Easter is here and Buffalo is warming up for Dyngus Day. Like a giant, fat butter lamb, the Polish festival, which happens on Easter Monday, is getting bigger and bigger.

The Dyngus Day Parade begins at 5 p.m. Monday (April 9) in front of Corpus Christi Church, at the corner of Clark and Kent just east of the Broadway Market. The corner bars in the surrounding neighborhood will be hopping with polka music and even a singing bartender or two.

But why wait until then? The doors open today (April 8) at the Dyngus Day Millennium Hotel (2040 Walden Ave., Cheektowaga). At 7:30 p.m. Bishop Edward Grosz kicks off the festivities by blessing the instruments. After that, all heck breaks loose: John Valby sings his Dyngus Day Song, the Piatkowski Brothers play polkas, and Al Crew entertains from 10 p.m. until closing in the lounge.

On Monday (April 9), the hotel is rocking again, from 6 p.m. on into the night. Valby will be back, and you can also enjoy the stylings of Polka Family, Jimmy K and Ethnic Jazz and Joe & The Schmoes.

Admission either night is $10. For info on the Millennium Hotel, call (800) 323-3331.

For other events, check out www.dyngusdaybuffalo.com.

-- Mary Kunz Goldman

Basinski Bash: Just Buffalo's Big Night features Michael Basinski

UB Poetry FEA  KIRKHAM UB Poetry 01
Michael Basinski is the featured performer at Big Night

The next Big Night is upon us. The popular monthly cross-cultural event, launched by Michael Kelleher and Aaron Lowinger in 2009 and presented by Just Buffalo Literary Center, Talking Leaves Books and the Western New York Book Arts Center, gets going at 8 p.m. today (Feb. 25) in the Book Arts Center (468 Washington St.).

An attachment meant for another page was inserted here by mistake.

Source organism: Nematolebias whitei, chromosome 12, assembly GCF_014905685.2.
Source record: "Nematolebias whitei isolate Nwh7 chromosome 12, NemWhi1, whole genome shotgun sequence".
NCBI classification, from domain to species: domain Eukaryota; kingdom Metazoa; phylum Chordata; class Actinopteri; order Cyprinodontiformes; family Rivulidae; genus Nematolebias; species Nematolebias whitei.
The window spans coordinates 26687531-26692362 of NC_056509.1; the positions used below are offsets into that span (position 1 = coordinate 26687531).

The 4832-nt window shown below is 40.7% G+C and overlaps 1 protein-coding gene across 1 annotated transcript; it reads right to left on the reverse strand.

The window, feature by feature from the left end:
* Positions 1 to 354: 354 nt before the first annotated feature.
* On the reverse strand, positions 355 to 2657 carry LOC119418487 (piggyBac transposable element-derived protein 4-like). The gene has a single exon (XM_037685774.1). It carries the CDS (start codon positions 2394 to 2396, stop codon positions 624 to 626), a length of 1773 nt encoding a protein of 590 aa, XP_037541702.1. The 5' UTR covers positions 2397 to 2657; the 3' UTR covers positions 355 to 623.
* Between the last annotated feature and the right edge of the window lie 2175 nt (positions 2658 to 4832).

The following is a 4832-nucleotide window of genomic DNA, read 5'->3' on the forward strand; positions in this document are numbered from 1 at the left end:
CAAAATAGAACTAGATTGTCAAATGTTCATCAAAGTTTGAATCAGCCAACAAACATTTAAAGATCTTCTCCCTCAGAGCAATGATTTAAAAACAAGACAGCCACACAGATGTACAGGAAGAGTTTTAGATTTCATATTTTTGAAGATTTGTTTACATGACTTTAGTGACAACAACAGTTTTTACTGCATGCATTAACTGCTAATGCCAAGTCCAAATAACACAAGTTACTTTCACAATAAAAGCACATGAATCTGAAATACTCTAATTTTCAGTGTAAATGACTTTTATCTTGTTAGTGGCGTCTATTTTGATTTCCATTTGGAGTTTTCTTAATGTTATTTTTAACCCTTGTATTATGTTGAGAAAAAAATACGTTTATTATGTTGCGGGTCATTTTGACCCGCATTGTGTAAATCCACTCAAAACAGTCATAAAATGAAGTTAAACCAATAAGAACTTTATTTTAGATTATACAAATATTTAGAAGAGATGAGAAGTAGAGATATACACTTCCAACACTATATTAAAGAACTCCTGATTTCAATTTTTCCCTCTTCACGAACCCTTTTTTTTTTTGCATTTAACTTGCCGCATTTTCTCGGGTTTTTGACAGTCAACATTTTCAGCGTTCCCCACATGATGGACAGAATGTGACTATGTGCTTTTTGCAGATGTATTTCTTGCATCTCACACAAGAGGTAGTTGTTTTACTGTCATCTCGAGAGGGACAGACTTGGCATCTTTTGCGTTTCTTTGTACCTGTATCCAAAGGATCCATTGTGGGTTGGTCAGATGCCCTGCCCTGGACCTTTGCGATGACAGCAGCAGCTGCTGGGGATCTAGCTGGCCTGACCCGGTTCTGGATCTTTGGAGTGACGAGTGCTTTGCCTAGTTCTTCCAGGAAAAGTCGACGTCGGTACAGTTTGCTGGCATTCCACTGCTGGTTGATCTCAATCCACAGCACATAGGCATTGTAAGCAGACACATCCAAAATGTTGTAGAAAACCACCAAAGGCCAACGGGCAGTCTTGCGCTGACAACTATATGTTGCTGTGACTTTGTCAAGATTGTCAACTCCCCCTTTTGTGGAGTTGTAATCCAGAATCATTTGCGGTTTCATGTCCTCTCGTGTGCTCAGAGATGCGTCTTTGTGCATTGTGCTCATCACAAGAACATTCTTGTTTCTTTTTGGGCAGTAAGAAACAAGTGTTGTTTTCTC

The featured performer is Michael Basinski, curator of the University at Buffalo’s Poetry Collection and a prolific poet with many publications to his name, including "Trailers," "Poems Popeye Papyrus" and "Strange Things Begin to Happen When a Meteor Crashes in the Arizona Desert." The evening will also feature music by local composer, musician and Burchfield Penney Art Center curator Don Metz, who recently collaborated with Basinski on a music project called "Funginii."

The evening, as usual, will feature food from local chef and BlazeVOX books publisher Geoffrey Gatza. Admission is a cool $5, or $4 for members of Just Buffalo, WNYBAC and CEPA Gallery. More information
is at www.justbuffalo.org.

-- Colin Dabkowski

The tavern turns over

MccarthyGene McCarthy's Tavern, the historic Irish pub on McCarthy Street in the Old First Ward, is changing hands just in time for the busy St. Patrick's Day season. That is the late Gene McCarthy himself pictured at left. McCarthy, who passed on last June, semi-retired in 2006, passing the tavern over to Gerhardt Yaskow in an elaborate and well-attended ceremony.

Now Yaskow is selling the tavern, to Bill Metzger, the publisher of the Brewing News. Bill is buying the pub with three partners.

The closing is Monday, Gerhardt reports, so on Sunday they are having a party. It starts at 4 p.m., with free roast beef sliders and other amenities. The address, just so you know, is 73 Hamburg St. As the pub appears in the phone book: "McCarthy Gene Tavrn 73 Hamburg."

Gerhardt's six years have been a great era for the picturesque tavern. He bought it not knowing exactly what he was getting into, and you could say that he -- and his sister Suzette -- have not only owned it, they husbanded it. They have done a wonderful job of looking out for the beer necessities (sorry, I could not help that). Once when I went there early on in his tenure, Gerhardt had just returned from a bingo supply shop in Clinton Street, buying balls for a game of chance. The originals had been tossed somehow, and regulars were frantic.

He has issued a statement: "Bill and his new partners will be there to introduce themselves to you this Sunday night, as we remain committed to support their future endeavors at our historic neighborhood pub, and finally, to wish them well in their important work going forward."

Surely Metzger's purchase will usher in another rich era. There is no doubt that the ale will keep flowing.

It is edifying to read about Gene McCarthy's and examine pictures on the Forgotten Buffalo website.

-- Mary Kunz Goldman